Knight Ridder/Tribune


The best of the beaches

Fleming Beach Park, a mile-long, crescent, white sand beach on Maui's western shore featuring spectacular views of the Pacific Ocean and the rugged shores of Molokai Island, was named America's best beach in an annual list compiled by beach expert Stephen Leatherman. Fleming got the nod for its year-round sunny weather, scenic views, pristine waters and amenities such as showers, snack bar and ample parking. Caladesi Island State Park in Dunedin, Fla., was the runner-up to Fleming, followed by Ocracoke Island in North Carolina; Coopers Beach in the Hamptons on Long Island in New York; Kauai's Hanalei Beach; Main Beach in the Hamptons; Coast Guard Beach on Cape Cod, Mass.; Coronado Beach in California; Maui's Hamoa Beach; and Barefoot Beach Park in Bonita Springs, Fla.

Associated Press


The cats are back

Thirteen big cats - from a rare black jaguar to a trio of young snow leopards - are enjoying new digs in Philadelphia after some time away at other zoos. The Philadelphia Zoo has opened Big Cat Falls, its new $20 million habitat, which is designed to give the animals a more natural setting and visitors a more intimate experience. The exhibit features games, video clips and other tools to describe the threats humans pose to big-cat species around the world. It's the first new exhibit at the zoo since 1999. Details at

Associated Press


Golf Digest's Best Places to Play (Fodor's, $24.95)

This book is 834 pages and weighs as much as a cinderblock, but it's also a comprehensive guide to 4,000 public and resort courses in North America, making it worth the heft. Courses are rated in terms of affordability, setting, length, difficulty of play, etc., all with the daily-fee golfer in mind. In Maryland, 110 courses are listed, with designations for new courses and courses considered the best value for the money. (Bulle Rock in Havre de Grace is the only course with a five-star rating in the state.) Avid and casual golfers might also enjoy the book's listing of "America's 100 Greatest Golf Courses," as well as its list of "Best New Upscale Public Courses" and "Best New Affordable Public Courses."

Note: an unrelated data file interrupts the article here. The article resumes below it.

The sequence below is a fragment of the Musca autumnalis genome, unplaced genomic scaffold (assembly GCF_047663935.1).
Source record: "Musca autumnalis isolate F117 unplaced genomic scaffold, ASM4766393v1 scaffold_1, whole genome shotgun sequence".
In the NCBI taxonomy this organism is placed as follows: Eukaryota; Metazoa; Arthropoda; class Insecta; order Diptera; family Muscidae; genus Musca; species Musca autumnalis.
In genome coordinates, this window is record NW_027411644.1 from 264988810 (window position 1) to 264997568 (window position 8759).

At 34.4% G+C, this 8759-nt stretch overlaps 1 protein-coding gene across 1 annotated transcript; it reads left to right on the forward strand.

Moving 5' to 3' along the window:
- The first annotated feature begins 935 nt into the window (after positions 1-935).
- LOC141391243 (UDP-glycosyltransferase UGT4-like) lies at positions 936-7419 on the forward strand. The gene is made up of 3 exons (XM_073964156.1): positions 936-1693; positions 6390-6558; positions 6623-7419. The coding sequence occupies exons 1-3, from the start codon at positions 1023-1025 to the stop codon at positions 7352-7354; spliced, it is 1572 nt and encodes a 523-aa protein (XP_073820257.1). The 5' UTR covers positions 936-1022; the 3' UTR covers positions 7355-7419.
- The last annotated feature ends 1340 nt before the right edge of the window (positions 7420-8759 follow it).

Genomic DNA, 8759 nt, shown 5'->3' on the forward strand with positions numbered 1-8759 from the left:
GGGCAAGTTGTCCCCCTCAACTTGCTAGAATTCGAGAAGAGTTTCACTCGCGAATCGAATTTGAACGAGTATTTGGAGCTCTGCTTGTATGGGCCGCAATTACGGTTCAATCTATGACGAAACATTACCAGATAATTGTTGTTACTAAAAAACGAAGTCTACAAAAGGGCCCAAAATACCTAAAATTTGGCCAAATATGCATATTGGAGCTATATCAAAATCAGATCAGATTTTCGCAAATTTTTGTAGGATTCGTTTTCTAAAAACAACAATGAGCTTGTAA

Kevin Cowherd


Aching muscles from vigorous activities can get relief with Sunbeam's Health at Home Flexible Heating Pad. The lightweight, soft, velour-coated electric pad is contoured to comfortably wrap around arms, legs or back. A wide elastic belt stretches to fit the body part, fastening with Velcro. An extension strap accommodates bigger bodies. The top-of-the line model 902 has eight heat settings and a controller with a digital display that enables users to select the duration of the treatment. The unit is machine washable and has a removable 12-foot power cord. Worth packing just in case. Sunbeam Health at Home Flexible Heating Pad is $40 at Information: 800-435-1250;

Judi Dash

Copyright © 2019, The Baltimore Sun, a Baltimore Sun Media Group publication | Place an Ad